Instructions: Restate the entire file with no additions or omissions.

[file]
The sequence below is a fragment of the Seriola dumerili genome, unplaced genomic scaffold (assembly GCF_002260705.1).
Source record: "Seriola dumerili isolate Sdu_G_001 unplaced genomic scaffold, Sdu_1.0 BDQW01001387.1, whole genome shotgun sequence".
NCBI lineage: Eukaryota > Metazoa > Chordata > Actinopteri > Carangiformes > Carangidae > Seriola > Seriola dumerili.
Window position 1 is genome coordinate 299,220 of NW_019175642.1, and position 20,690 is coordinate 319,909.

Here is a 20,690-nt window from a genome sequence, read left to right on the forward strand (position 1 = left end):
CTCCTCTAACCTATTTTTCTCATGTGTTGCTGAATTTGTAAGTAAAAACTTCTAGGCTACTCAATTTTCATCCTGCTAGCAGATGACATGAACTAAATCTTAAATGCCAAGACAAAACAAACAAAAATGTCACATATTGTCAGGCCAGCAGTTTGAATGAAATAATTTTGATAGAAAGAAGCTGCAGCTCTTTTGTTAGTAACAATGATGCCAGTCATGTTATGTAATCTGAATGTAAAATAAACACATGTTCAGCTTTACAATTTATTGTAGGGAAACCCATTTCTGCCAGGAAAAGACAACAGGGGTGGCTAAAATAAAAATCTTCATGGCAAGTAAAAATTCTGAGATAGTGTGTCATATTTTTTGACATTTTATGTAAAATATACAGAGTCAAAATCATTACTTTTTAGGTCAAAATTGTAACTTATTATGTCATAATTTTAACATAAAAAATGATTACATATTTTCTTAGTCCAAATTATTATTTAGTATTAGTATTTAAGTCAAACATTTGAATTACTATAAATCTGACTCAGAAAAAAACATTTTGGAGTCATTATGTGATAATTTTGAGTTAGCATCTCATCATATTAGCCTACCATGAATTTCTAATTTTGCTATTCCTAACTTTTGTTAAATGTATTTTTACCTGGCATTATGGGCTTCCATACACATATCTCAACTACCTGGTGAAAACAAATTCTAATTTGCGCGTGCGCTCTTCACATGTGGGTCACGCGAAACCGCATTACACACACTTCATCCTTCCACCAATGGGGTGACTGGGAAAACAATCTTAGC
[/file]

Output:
The sequence below is a fragment of the Seriola dumerili genome, unplaced genomic scaffold (assembly GCF_002260705.1).
Source record: "Seriola dumerili isolate Sdu_G_001 unplaced genomic scaffold, Sdu_1.0 BDQW01001387.1, whole genome shotgun sequence".
NCBI lineage: Eukaryota > Metazoa > Chordata > Actinopteri > Carangiformes > Carangidae > Seriola > Seriola dumerili.
Window position 1 is genome coordinate 299,220 of NW_019175642.1, and position 20,690 is coordinate 319,909.

Here is a 20,690-nt window from a genome sequence, read left to right on the forward strand (position 1 = left end):
CTCCTCTAACCTATTTTTCTCATGTGTTGCTGAATTTGTAAGTAAAAACTTCTAGGCTACTCAATTTTCATCCTGCTAGCAGATGACATGAACTAAATCTTAAATGCCAAGACAAAACAAACAAAAATGTCACATATTGTCAGGCCAGCAGTTTGAATGAAATAATTTTGATAGAAAGAAGCTGCAGCTCTTTTGTTAGTAACAATGATGCCAGTCATGTTATGTAATCTGAATGTAAAATAAACACATGTTCAGCTTTACAATTTATTGTAGGGAAACCCATTTCTGCCAGGAAAAGACAACAGGGGTGGCTAAAATAAAAATCTTCATGGCAAGTAAAAATTCTGAGATAGTGTGTCATATTTTTTGACATTTTATGTAAAATATACAGAGTCAAAATCATTACTTTTTAGGTCAAAATTGTAACTTATTATGTCATAATTTTAACATAAAAAATGATTACATATTTTCTTAGTCCAAATTATTATTTAGTATTAGTATTTAAGTCAAACATTTGAATTACTATAAATCTGACTCAGAAAAAAACATTTTGGAGTCATTATGTGATAATTTTGAGTTAGCATCTCATCATATTAGCCTACCATGAATTTCTAATTTTGCTATTCCTAACTTTTGTTAAATGTATTTTTACCTGGCATTATGGGCTTCCATACACATATCTCAACTACCTGGTGAAAACAAATTCTAATTTGCGCGTGCGCTCTTCACATGTGGGTCACGCGAAACCGCATTACACACACTTCATCCTTCCACCAATGGGGTGACTGGGAAAACAATCTTAGC